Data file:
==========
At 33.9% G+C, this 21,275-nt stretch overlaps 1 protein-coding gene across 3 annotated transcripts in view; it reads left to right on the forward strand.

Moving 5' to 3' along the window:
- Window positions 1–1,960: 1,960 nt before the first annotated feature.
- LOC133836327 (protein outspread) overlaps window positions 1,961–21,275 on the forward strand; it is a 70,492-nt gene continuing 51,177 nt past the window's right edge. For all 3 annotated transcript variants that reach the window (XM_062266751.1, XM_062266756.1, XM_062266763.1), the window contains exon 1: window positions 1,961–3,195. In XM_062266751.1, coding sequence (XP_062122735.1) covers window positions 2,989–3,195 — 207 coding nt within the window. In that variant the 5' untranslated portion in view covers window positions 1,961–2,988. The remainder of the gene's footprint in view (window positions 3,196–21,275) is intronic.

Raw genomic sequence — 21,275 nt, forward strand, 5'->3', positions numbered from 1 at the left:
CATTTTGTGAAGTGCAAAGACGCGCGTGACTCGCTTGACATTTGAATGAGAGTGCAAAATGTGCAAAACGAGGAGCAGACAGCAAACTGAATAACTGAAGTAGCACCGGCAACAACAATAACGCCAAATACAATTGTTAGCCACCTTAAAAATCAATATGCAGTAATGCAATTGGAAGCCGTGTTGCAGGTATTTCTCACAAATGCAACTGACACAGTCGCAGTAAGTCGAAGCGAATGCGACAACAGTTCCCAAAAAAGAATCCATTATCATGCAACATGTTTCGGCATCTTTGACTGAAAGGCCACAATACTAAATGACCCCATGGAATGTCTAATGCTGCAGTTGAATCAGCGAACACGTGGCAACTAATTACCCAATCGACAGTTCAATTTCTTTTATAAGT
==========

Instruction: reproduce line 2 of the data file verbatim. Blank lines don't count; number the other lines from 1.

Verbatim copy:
Moving 5' to 3' along the window: